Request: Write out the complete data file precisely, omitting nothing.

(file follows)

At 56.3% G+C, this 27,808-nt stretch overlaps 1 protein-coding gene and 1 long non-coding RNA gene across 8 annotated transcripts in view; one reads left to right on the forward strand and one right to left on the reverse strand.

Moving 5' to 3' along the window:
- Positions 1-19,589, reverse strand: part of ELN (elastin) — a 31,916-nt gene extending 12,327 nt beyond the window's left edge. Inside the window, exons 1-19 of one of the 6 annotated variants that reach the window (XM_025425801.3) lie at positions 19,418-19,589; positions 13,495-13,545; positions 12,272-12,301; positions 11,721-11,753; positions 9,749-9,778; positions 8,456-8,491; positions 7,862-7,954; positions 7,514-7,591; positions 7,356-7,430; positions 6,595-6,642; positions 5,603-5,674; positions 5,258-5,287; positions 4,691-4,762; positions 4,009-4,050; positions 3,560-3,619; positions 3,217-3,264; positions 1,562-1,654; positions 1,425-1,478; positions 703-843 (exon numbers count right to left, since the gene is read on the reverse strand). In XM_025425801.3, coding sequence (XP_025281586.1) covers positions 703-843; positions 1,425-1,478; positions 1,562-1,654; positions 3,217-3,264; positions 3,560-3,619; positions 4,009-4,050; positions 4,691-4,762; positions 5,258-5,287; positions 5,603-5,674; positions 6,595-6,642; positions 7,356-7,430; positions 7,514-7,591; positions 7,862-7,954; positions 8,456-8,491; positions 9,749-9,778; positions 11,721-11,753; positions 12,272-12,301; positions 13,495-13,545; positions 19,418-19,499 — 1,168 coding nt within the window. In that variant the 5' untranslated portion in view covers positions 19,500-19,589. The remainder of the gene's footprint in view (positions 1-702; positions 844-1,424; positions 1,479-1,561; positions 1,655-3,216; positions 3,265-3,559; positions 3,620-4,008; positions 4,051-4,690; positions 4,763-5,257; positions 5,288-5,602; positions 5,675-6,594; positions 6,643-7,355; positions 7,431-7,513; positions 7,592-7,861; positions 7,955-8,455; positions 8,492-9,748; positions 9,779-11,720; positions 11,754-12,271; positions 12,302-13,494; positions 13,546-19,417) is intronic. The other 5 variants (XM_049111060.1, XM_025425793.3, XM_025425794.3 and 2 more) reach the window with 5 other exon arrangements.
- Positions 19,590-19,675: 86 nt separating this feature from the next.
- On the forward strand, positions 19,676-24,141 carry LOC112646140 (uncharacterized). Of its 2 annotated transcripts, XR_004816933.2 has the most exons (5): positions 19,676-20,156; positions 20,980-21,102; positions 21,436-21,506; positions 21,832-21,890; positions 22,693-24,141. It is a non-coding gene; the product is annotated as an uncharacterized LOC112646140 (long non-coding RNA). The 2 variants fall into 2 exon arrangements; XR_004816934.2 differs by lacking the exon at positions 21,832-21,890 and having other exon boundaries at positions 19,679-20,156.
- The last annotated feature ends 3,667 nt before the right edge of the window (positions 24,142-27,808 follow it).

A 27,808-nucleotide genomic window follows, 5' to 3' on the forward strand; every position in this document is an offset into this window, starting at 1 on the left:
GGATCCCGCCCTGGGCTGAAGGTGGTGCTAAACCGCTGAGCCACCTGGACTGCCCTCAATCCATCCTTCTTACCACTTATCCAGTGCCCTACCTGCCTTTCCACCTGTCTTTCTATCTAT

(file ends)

At 56.3% G+C, this 27,808-nt stretch overlaps 1 protein-coding gene and 1 long non-coding RNA gene across 8 annotated transcripts in view; one reads left to right on the forward strand and one right to left on the reverse strand.

Moving 5' to 3' along the window:
- Positions 1-19,589, reverse strand: part of ELN (elastin) — a 31,916-nt gene extending 12,327 nt beyond the window's left edge. Inside the window, exons 1-19 of one of the 6 annotated variants that reach the window (XM_025425801.3) lie at positions 19,418-19,589; positions 13,495-13,545; positions 12,272-12,301; positions 11,721-11,753; positions 9,749-9,778; positions 8,456-8,491; positions 7,862-7,954; positions 7,514-7,591; positions 7,356-7,430; positions 6,595-6,642; positions 5,603-5,674; positions 5,258-5,287; positions 4,691-4,762; positions 4,009-4,050; positions 3,560-3,619; positions 3,217-3,264; positions 1,562-1,654; positions 1,425-1,478; positions 703-843 (exon numbers count right to left, since the gene is read on the reverse strand). In XM_025425801.3, coding sequence (XP_025281586.1) covers positions 703-843; positions 1,425-1,478; positions 1,562-1,654; positions 3,217-3,264; positions 3,560-3,619; positions 4,009-4,050; positions 4,691-4,762; positions 5,258-5,287; positions 5,603-5,674; positions 6,595-6,642; positions 7,356-7,430; positions 7,514-7,591; positions 7,862-7,954; positions 8,456-8,491; positions 9,749-9,778; positions 11,721-11,753; positions 12,272-12,301; positions 13,495-13,545; positions 19,418-19,499 — 1,168 coding nt within the window. In that variant the 5' untranslated portion in view covers positions 19,500-19,589. The remainder of the gene's footprint in view (positions 1-702; positions 844-1,424; positions 1,479-1,561; positions 1,655-3,216; positions 3,265-3,559; positions 3,620-4,008; positions 4,051-4,690; positions 4,763-5,257; positions 5,288-5,602; positions 5,675-6,594; positions 6,643-7,355; positions 7,431-7,513; positions 7,592-7,861; positions 7,955-8,455; positions 8,492-9,748; positions 9,779-11,720; positions 11,754-12,271; positions 12,302-13,494; positions 13,546-19,417) is intronic. The other 5 variants (XM_049111060.1, XM_025425793.3, XM_025425794.3 and 2 more) reach the window with 5 other exon arrangements.
- Positions 19,590-19,675: 86 nt separating this feature from the next.
- On the forward strand, positions 19,676-24,141 carry LOC112646140 (uncharacterized). Of its 2 annotated transcripts, XR_004816933.2 has the most exons (5): positions 19,676-20,156; positions 20,980-21,102; positions 21,436-21,506; positions 21,832-21,890; positions 22,693-24,141. It is a non-coding gene; the product is annotated as an uncharacterized LOC112646140 (long non-coding RNA). The 2 variants fall into 2 exon arrangements; XR_004816934.2 differs by lacking the exon at positions 21,832-21,890 and having other exon boundaries at positions 19,679-20,156.
- The last annotated feature ends 3,667 nt before the right edge of the window (positions 24,142-27,808 follow it).

A 27,808-nucleotide genomic window follows, 5' to 3' on the forward strand; every position in this document is an offset into this window, starting at 1 on the left:
GGATCCCGCCCTGGGCTGAAGGTGGTGCTAAACCGCTGAGCCACCTGGACTGCCCTCAATCCATCCTTCTTACCACTTATCCAGTGCCCTACCTGCCTTTCCACCTGTCTTTCTATCTAT